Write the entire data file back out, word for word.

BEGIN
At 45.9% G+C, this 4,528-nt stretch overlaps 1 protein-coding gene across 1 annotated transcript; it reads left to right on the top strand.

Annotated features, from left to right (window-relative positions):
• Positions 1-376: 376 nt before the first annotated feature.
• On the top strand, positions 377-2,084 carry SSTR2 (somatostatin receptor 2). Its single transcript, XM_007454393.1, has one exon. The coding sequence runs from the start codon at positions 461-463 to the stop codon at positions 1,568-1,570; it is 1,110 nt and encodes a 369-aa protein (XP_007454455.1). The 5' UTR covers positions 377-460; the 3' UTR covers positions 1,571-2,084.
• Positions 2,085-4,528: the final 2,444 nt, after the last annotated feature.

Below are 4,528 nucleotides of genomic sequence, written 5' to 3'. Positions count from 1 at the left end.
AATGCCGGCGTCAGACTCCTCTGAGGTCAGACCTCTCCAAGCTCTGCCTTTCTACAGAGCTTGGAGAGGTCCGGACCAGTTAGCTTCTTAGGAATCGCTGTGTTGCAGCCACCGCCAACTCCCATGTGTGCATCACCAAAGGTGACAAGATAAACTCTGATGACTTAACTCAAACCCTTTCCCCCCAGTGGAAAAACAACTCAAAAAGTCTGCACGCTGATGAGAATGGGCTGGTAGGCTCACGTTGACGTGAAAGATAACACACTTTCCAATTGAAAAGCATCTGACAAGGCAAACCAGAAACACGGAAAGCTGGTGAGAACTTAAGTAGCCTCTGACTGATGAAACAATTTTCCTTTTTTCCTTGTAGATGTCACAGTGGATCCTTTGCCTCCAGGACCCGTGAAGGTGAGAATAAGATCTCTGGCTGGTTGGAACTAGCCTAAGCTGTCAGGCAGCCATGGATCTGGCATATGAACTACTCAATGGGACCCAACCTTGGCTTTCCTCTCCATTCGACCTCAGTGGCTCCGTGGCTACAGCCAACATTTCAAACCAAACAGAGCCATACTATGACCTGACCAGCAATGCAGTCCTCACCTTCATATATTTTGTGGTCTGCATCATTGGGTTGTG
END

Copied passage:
At 45.9% G+C, this 4,528-nt stretch overlaps 1 protein-coding gene across 1 annotated transcript; it reads left to right on the top strand.

Annotated features, from left to right (window-relative positions):
• Positions 1-376: 376 nt before the first annotated feature.
• On the top strand, positions 377-2,084 carry SSTR2 (somatostatin receptor 2). Its single transcript, XM_007454393.1, has one exon. The coding sequence runs from the start codon at positions 461-463 to the stop codon at positions 1,568-1,570; it is 1,110 nt and encodes a 369-aa protein (XP_007454455.1). The 5' UTR covers positions 377-460; the 3' UTR covers positions 1,571-2,084.
• Positions 2,085-4,528: the final 2,444 nt, after the last annotated feature.

Below are 4,528 nucleotides of genomic sequence, written 5' to 3'. Positions count from 1 at the left end.
AATGCCGGCGTCAGACTCCTCTGAGGTCAGACCTCTCCAAGCTCTGCCTTTCTACAGAGCTTGGAGAGGTCCGGACCAGTTAGCTTCTTAGGAATCGCTGTGTTGCAGCCACCGCCAACTCCCATGTGTGCATCACCAAAGGTGACAAGATAAACTCTGATGACTTAACTCAAACCCTTTCCCCCCAGTGGAAAAACAACTCAAAAAGTCTGCACGCTGATGAGAATGGGCTGGTAGGCTCACGTTGACGTGAAAGATAACACACTTTCCAATTGAAAAGCATCTGACAAGGCAAACCAGAAACACGGAAAGCTGGTGAGAACTTAAGTAGCCTCTGACTGATGAAACAATTTTCCTTTTTTCCTTGTAGATGTCACAGTGGATCCTTTGCCTCCAGGACCCGTGAAGGTGAGAATAAGATCTCTGGCTGGTTGGAACTAGCCTAAGCTGTCAGGCAGCCATGGATCTGGCATATGAACTACTCAATGGGACCCAACCTTGGCTTTCCTCTCCATTCGACCTCAGTGGCTCCGTGGCTACAGCCAACATTTCAAACCAAACAGAGCCATACTATGACCTGACCAGCAATGCAGTCCTCACCTTCATATATTTTGTGGTCTGCATCATTGGGTTGTG